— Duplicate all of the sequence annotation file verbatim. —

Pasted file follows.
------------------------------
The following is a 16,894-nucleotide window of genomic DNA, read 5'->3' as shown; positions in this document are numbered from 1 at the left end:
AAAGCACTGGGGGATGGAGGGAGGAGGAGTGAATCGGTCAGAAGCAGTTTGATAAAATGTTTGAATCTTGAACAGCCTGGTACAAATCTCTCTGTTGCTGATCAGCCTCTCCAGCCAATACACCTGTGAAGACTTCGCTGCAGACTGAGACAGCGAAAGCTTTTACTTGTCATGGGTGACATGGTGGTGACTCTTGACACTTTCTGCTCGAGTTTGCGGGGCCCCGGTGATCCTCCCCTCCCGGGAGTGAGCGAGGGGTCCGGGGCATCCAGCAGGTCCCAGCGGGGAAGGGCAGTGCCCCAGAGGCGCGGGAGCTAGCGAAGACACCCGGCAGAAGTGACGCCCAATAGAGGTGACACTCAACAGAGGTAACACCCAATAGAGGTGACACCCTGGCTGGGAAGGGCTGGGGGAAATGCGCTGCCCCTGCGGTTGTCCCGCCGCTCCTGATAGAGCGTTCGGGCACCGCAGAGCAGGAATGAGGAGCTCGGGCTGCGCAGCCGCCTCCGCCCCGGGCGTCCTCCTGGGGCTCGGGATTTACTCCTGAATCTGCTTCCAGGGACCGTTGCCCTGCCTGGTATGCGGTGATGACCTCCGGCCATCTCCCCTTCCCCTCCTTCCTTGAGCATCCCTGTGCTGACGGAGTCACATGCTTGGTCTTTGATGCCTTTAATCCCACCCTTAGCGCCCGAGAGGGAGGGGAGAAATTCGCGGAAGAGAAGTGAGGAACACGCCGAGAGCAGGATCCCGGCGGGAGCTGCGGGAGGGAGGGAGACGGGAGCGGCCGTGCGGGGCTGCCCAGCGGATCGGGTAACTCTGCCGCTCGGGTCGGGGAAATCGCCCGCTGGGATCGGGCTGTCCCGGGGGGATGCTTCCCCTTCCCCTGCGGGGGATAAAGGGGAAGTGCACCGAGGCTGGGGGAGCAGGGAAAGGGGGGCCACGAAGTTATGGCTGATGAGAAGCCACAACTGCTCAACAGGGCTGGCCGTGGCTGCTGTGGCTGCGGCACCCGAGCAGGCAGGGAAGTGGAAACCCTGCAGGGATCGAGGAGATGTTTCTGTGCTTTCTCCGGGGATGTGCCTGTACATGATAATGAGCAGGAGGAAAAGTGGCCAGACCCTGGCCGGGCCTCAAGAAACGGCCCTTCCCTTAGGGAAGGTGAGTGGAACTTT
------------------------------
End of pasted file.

The following is a 16,894-nucleotide window of genomic DNA, read 5'->3' as shown; positions in this document are numbered from 1 at the left end:
AAAGCACTGGGGGATGGAGGGAGGAGGAGTGAATCGGTCAGAAGCAGTTTGATAAAATGTTTGAATCTTGAACAGCCTGGTACAAATCTCTCTGTTGCTGATCAGCCTCTCCAGCCAATACACCTGTGAAGACTTCGCTGCAGACTGAGACAGCGAAAGCTTTTACTTGTCATGGGTGACATGGTGGTGACTCTTGACACTTTCTGCTCGAGTTTGCGGGGCCCCGGTGATCCTCCCCTCCCGGGAGTGAGCGAGGGGTCCGGGGCATCCAGCAGGTCCCAGCGGGGAAGGGCAGTGCCCCAGAGGCGCGGGAGCTAGCGAAGACACCCGGCAGAAGTGACGCCCAATAGAGGTGACACTCAACAGAGGTAACACCCAATAGAGGTGACACCCTGGCTGGGAAGGGCTGGGGGAAATGCGCTGCCCCTGCGGTTGTCCCGCCGCTCCTGATAGAGCGTTCGGGCACCGCAGAGCAGGAATGAGGAGCTCGGGCTGCGCAGCCGCCTCCGCCCCGGGCGTCCTCCTGGGGCTCGGGATTTACTCCTGAATCTGCTTCCAGGGACCGTTGCCCTGCCTGGTATGCGGTGATGACCTCCGGCCATCTCCCCTTCCCCTCCTTCCTTGAGCATCCCTGTGCTGACGGAGTCACATGCTTGGTCTTTGATGCCTTTAATCCCACCCTTAGCGCCCGAGAGGGAGGGGAGAAATTCGCGGAAGAGAAGTGAGGAACACGCCGAGAGCAGGATCCCGGCGGGAGCTGCGGGAGGGAGGGAGACGGGAGCGGCCGTGCGGGGCTGCCCAGCGGATCGGGTAACTCTGCCGCTCGGGTCGGGGAAATCGCCCGCTGGGATCGGGCTGTCCCGGGGGGATGCTTCCCCTTCCCCTGCGGGGGATAAAGGGGAAGTGCACCGAGGCTGGGGGAGCAGGGAAAGGGGGGCCACGAAGTTATGGCTGATGAGAAGCCACAACTGCTCAACAGGGCTGGCCGTGGCTGCTGTGGCTGCGGCACCCGAGCAGGCAGGGAAGTGGAAACCCTGCAGGGATCGAGGAGATGTTTCTGTGCTTTCTCCGGGGATGTGCCTGTACATGATAATGAGCAGGAGGAAAAGTGGCCAGACCCTGGCCGGGCCTCAAGAAACGGCCCTTCCCTTAGGGAAGGTGAGTGGAACTTT